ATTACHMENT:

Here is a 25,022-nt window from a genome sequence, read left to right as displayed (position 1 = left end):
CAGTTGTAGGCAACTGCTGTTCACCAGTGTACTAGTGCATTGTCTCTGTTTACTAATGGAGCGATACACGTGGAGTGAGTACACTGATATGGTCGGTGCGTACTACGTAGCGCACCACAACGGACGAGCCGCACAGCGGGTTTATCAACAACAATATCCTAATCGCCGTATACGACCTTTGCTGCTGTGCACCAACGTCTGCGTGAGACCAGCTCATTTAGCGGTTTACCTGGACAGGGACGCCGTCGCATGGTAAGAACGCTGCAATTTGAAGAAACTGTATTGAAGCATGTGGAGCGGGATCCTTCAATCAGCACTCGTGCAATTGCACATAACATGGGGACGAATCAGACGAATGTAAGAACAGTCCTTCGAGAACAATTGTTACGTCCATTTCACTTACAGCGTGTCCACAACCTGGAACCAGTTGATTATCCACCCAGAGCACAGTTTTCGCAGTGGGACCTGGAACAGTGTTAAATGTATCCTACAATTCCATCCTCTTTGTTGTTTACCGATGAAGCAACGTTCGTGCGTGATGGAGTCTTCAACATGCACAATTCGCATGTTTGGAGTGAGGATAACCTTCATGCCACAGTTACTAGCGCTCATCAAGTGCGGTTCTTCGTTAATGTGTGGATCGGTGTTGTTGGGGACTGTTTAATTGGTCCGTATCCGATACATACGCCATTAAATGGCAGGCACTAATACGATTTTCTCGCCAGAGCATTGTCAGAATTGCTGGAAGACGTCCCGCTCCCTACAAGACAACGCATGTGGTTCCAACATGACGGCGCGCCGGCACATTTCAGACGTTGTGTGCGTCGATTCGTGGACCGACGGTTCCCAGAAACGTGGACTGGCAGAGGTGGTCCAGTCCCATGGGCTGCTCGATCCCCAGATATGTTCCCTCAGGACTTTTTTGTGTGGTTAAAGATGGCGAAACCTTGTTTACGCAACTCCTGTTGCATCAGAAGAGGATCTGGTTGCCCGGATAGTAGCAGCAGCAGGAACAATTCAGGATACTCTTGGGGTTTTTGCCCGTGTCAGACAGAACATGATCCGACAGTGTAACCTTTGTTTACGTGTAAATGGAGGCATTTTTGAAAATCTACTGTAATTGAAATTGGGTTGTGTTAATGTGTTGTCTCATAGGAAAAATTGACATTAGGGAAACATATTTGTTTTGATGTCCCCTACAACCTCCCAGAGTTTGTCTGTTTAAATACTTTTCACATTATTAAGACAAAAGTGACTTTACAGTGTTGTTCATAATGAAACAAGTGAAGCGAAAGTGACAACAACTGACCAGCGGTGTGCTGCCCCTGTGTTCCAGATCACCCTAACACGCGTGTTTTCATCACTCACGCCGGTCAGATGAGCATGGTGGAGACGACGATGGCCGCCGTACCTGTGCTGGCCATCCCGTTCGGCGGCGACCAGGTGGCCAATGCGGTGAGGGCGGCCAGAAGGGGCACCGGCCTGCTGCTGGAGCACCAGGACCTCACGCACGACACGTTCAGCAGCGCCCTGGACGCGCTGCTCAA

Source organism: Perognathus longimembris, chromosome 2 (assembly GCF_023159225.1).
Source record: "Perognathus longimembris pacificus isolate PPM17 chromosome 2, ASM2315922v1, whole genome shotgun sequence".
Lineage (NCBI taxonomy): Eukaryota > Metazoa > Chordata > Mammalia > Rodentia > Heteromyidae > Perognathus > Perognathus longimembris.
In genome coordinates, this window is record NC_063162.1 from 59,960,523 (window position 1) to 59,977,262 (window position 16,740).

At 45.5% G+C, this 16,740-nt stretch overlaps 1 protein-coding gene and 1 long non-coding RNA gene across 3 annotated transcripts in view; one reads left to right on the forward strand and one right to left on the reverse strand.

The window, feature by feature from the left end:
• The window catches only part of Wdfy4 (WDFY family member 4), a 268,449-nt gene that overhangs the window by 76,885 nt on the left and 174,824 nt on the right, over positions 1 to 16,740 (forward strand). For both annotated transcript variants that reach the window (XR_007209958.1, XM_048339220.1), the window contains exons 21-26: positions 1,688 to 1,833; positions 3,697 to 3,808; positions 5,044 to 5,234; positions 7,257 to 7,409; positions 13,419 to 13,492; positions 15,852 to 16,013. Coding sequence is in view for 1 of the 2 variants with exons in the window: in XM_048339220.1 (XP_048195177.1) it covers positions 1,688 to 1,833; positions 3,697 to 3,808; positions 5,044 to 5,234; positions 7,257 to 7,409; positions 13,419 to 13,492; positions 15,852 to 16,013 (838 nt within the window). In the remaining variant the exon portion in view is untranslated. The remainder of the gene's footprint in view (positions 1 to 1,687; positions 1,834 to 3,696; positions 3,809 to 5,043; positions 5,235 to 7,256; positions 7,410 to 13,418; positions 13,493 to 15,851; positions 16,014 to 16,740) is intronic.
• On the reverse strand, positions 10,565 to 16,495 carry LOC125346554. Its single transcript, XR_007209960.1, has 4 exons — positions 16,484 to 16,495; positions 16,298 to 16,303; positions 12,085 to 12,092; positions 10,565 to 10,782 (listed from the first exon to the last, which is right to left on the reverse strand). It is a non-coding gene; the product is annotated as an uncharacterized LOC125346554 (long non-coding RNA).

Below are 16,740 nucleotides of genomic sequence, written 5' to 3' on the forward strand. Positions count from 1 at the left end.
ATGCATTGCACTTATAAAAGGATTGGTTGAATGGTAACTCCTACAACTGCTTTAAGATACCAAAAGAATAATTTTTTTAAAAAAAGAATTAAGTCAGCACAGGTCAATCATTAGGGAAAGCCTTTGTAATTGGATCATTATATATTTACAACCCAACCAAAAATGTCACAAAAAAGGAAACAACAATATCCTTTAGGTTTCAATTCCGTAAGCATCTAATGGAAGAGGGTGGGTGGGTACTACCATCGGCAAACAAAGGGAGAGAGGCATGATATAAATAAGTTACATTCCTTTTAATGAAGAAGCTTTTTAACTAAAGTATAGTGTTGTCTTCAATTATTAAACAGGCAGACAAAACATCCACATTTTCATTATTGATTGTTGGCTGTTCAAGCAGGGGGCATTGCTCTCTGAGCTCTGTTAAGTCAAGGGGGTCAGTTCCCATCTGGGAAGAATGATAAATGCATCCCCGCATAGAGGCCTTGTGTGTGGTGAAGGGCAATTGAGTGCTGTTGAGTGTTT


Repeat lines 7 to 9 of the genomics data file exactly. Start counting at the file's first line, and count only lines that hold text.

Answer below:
At 45.5% G+C, this 16,740-nt stretch overlaps 1 protein-coding gene and 1 long non-coding RNA gene across 3 annotated transcripts in view; one reads left to right on the forward strand and one right to left on the reverse strand.

The window, feature by feature from the left end:
• The window catches only part of Wdfy4 (WDFY family member 4), a 268,449-nt gene that overhangs the window by 76,885 nt on the left and 174,824 nt on the right, over positions 1 to 16,740 (forward strand). For both annotated transcript variants that reach the window (XR_007209958.1, XM_048339220.1), the window contains exons 21-26: positions 1,688 to 1,833; positions 3,697 to 3,808; positions 5,044 to 5,234; positions 7,257 to 7,409; positions 13,419 to 13,492; positions 15,852 to 16,013. Coding sequence is in view for 1 of the 2 variants with exons in the window: in XM_048339220.1 (XP_048195177.1) it covers positions 1,688 to 1,833; positions 3,697 to 3,808; positions 5,044 to 5,234; positions 7,257 to 7,409; positions 13,419 to 13,492; positions 15,852 to 16,013 (838 nt within the window). In the remaining variant the exon portion in view is untranslated. The remainder of the gene's footprint in view (positions 1 to 1,687; positions 1,834 to 3,696; positions 3,809 to 5,043; positions 5,235 to 7,256; positions 7,410 to 13,418; positions 13,493 to 15,851; positions 16,014 to 16,740) is intronic.